For Children With HIV, Chewable Meds a New Way to Stay Healthy
July 27, 2015
Move over, Flintstones Vitamins. The U.S. Food and Drug Administration approved a new, heat-stable formulation of antiretroviral therapy that can be mixed with food to make it easier for children living with HIV to take, according to a joint press release from UNAIDS and UNICEF. The medication, a combination of lopinavir and ritonavir, which goes by the brand name Kaletra in the U.S., will be manufactured by the generic drug manufacturer CIPLA.
"Treatment innovations such as this that replace unpleasant and bad tasting medicines are a real breakthrough, accelerating access to treatment for children and keeping our youngest healthy," said UNAIDS Executive Director Michel Sidibé, according to the press release. He added, "It is unacceptable that only 24% of children living with HIV have access to antiretroviral medicines."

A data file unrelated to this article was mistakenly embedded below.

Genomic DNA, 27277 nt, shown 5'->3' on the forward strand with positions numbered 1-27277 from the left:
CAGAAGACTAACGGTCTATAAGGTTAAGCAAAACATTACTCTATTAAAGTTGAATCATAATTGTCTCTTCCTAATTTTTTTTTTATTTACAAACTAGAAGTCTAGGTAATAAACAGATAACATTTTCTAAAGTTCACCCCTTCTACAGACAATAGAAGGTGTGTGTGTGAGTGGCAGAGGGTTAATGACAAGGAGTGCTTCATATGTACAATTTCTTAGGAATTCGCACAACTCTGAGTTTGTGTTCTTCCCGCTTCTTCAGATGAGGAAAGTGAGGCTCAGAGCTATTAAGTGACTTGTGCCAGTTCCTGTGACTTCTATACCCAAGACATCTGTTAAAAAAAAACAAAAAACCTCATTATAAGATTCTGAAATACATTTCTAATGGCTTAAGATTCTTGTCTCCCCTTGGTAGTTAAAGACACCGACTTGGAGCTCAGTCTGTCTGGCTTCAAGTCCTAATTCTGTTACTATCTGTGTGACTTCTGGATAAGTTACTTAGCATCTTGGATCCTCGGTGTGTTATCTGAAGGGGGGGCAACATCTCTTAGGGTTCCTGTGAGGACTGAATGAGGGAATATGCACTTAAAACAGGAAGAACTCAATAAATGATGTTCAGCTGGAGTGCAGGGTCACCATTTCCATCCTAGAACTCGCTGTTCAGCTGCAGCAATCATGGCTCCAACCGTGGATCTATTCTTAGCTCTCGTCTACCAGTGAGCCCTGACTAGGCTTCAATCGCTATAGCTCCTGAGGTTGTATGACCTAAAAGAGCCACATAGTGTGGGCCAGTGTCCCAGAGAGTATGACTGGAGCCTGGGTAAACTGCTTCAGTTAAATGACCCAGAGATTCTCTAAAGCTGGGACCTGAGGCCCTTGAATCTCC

As we've come to learn, early initiation of antiretroviral treatment is best for all people living with HIV, but especially young children within whom HIV infection often progresses rapidly and is a major contributor to illness and death in countries where HIV prevalence is high.
Without treatment, one in three children living with HIV will die before their first birthday, while half will die before reaching age 2, according to UNICEF. Many countries have been unable to implement the World Health Organization recommendation that children receive early treatment with antiretrovirals in part because of not having a palatable pediatric drug that is heat stable, which this new formulation will address.
The press release did not mention any plans to make palatable formulations of other existing HIV medications, or how to address the problems with palatability and treatment access worldwide for adults.
This article was provided by TheBody.com.
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